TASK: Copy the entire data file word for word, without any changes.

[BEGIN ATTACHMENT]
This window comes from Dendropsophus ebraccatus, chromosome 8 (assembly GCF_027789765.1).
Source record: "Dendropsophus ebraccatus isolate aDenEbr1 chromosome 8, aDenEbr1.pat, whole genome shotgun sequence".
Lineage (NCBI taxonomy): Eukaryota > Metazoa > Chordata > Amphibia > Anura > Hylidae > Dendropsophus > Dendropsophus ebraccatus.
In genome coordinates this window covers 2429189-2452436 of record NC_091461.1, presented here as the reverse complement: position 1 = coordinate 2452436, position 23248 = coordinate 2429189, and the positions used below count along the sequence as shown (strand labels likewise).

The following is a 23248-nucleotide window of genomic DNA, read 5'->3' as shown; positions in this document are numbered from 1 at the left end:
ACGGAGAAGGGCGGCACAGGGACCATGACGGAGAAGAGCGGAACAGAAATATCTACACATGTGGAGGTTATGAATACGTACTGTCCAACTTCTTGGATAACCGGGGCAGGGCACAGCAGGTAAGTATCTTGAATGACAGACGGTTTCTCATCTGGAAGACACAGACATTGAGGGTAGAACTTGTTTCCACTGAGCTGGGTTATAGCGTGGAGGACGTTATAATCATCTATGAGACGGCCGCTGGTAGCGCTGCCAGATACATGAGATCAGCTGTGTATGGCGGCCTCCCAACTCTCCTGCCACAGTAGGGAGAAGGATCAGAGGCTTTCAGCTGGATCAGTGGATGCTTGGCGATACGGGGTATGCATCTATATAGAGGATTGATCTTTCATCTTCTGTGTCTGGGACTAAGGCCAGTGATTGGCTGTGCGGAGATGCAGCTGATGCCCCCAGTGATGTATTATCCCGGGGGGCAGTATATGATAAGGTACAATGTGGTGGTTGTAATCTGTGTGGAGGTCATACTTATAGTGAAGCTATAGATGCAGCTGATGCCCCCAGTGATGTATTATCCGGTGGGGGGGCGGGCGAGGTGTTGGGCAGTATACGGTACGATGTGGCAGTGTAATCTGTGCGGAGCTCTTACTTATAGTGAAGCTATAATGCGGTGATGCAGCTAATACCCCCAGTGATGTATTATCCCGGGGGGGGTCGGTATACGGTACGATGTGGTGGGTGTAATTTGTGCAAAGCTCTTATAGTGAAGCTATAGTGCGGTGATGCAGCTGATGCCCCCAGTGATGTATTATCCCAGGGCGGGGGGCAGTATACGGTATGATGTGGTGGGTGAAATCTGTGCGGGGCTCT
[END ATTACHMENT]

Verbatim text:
This window comes from Dendropsophus ebraccatus, chromosome 8 (assembly GCF_027789765.1).
Source record: "Dendropsophus ebraccatus isolate aDenEbr1 chromosome 8, aDenEbr1.pat, whole genome shotgun sequence".
Lineage (NCBI taxonomy): Eukaryota > Metazoa > Chordata > Amphibia > Anura > Hylidae > Dendropsophus > Dendropsophus ebraccatus.
In genome coordinates this window covers 2429189-2452436 of record NC_091461.1, presented here as the reverse complement: position 1 = coordinate 2452436, position 23248 = coordinate 2429189, and the positions used below count along the sequence as shown (strand labels likewise).

The following is a 23248-nucleotide window of genomic DNA, read 5'->3' as shown; positions in this document are numbered from 1 at the left end:
ACGGAGAAGGGCGGCACAGGGACCATGACGGAGAAGAGCGGAACAGAAATATCTACACATGTGGAGGTTATGAATACGTACTGTCCAACTTCTTGGATAACCGGGGCAGGGCACAGCAGGTAAGTATCTTGAATGACAGACGGTTTCTCATCTGGAAGACACAGACATTGAGGGTAGAACTTGTTTCCACTGAGCTGGGTTATAGCGTGGAGGACGTTATAATCATCTATGAGACGGCCGCTGGTAGCGCTGCCAGATACATGAGATCAGCTGTGTATGGCGGCCTCCCAACTCTCCTGCCACAGTAGGGAGAAGGATCAGAGGCTTTCAGCTGGATCAGTGGATGCTTGGCGATACGGGGTATGCATCTATATAGAGGATTGATCTTTCATCTTCTGTGTCTGGGACTAAGGCCAGTGATTGGCTGTGCGGAGATGCAGCTGATGCCCCCAGTGATGTATTATCCCGGGGGGCAGTATATGATAAGGTACAATGTGGTGGTTGTAATCTGTGTGGAGGTCATACTTATAGTGAAGCTATAGATGCAGCTGATGCCCCCAGTGATGTATTATCCGGTGGGGGGGCGGGCGAGGTGTTGGGCAGTATACGGTACGATGTGGCAGTGTAATCTGTGCGGAGCTCTTACTTATAGTGAAGCTATAATGCGGTGATGCAGCTAATACCCCCAGTGATGTATTATCCCGGGGGGGGTCGGTATACGGTACGATGTGGTGGGTGTAATTTGTGCAAAGCTCTTATAGTGAAGCTATAGTGCGGTGATGCAGCTGATGCCCCCAGTGATGTATTATCCCAGGGCGGGGGGCAGTATACGGTATGATGTGGTGGGTGAAATCTGTGCGGGGCTCT